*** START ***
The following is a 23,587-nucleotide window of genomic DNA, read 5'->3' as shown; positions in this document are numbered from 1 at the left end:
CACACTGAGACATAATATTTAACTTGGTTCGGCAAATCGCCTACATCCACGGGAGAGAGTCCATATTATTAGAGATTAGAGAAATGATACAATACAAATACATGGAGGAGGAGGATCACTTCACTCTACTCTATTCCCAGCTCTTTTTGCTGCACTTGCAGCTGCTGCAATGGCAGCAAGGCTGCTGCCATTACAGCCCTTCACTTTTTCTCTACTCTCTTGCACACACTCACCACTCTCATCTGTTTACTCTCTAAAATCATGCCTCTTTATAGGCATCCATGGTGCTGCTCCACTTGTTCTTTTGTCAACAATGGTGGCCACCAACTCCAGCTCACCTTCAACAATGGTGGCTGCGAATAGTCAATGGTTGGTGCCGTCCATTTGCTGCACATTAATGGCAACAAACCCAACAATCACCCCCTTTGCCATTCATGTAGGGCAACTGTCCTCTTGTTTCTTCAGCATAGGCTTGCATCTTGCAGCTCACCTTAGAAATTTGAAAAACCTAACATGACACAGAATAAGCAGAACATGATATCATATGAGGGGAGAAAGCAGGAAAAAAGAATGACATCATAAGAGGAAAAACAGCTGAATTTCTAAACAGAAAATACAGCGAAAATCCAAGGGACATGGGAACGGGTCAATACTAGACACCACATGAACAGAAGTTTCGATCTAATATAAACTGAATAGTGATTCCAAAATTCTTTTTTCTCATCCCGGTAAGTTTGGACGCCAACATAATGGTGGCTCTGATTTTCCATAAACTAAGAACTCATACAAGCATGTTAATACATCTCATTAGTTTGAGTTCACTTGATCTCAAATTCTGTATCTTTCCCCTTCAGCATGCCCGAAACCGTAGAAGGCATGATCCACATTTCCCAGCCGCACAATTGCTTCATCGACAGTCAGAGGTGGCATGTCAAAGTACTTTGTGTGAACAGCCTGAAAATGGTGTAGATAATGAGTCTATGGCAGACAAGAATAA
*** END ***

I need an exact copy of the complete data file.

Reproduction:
The following is a 23,587-nucleotide window of genomic DNA, read 5'->3' as shown; positions in this document are numbered from 1 at the left end:
CACACTGAGACATAATATTTAACTTGGTTCGGCAAATCGCCTACATCCACGGGAGAGAGTCCATATTATTAGAGATTAGAGAAATGATACAATACAAATACATGGAGGAGGAGGATCACTTCACTCTACTCTATTCCCAGCTCTTTTTGCTGCACTTGCAGCTGCTGCAATGGCAGCAAGGCTGCTGCCATTACAGCCCTTCACTTTTTCTCTACTCTCTTGCACACACTCACCACTCTCATCTGTTTACTCTCTAAAATCATGCCTCTTTATAGGCATCCATGGTGCTGCTCCACTTGTTCTTTTGTCAACAATGGTGGCCACCAACTCCAGCTCACCTTCAACAATGGTGGCTGCGAATAGTCAATGGTTGGTGCCGTCCATTTGCTGCACATTAATGGCAACAAACCCAACAATCACCCCCTTTGCCATTCATGTAGGGCAACTGTCCTCTTGTTTCTTCAGCATAGGCTTGCATCTTGCAGCTCACCTTAGAAATTTGAAAAACCTAACATGACACAGAATAAGCAGAACATGATATCATATGAGGGGAGAAAGCAGGAAAAAAGAATGACATCATAAGAGGAAAAACAGCTGAATTTCTAAACAGAAAATACAGCGAAAATCCAAGGGACATGGGAACGGGTCAATACTAGACACCACATGAACAGAAGTTTCGATCTAATATAAACTGAATAGTGATTCCAAAATTCTTTTTTCTCATCCCGGTAAGTTTGGACGCCAACATAATGGTGGCTCTGATTTTCCATAAACTAAGAACTCATACAAGCATGTTAATACATCTCATTAGTTTGAGTTCACTTGATCTCAAATTCTGTATCTTTCCCCTTCAGCATGCCCGAAACCGTAGAAGGCATGATCCACATTTCCCAGCCGCACAATTGCTTCATCGACAGTCAGAGGTGGCATGTCAAAGTACTTTGTGTGAACAGCCTGAAAATGGTGTAGATAATGAGTCTATGGCAGACAAGAATAA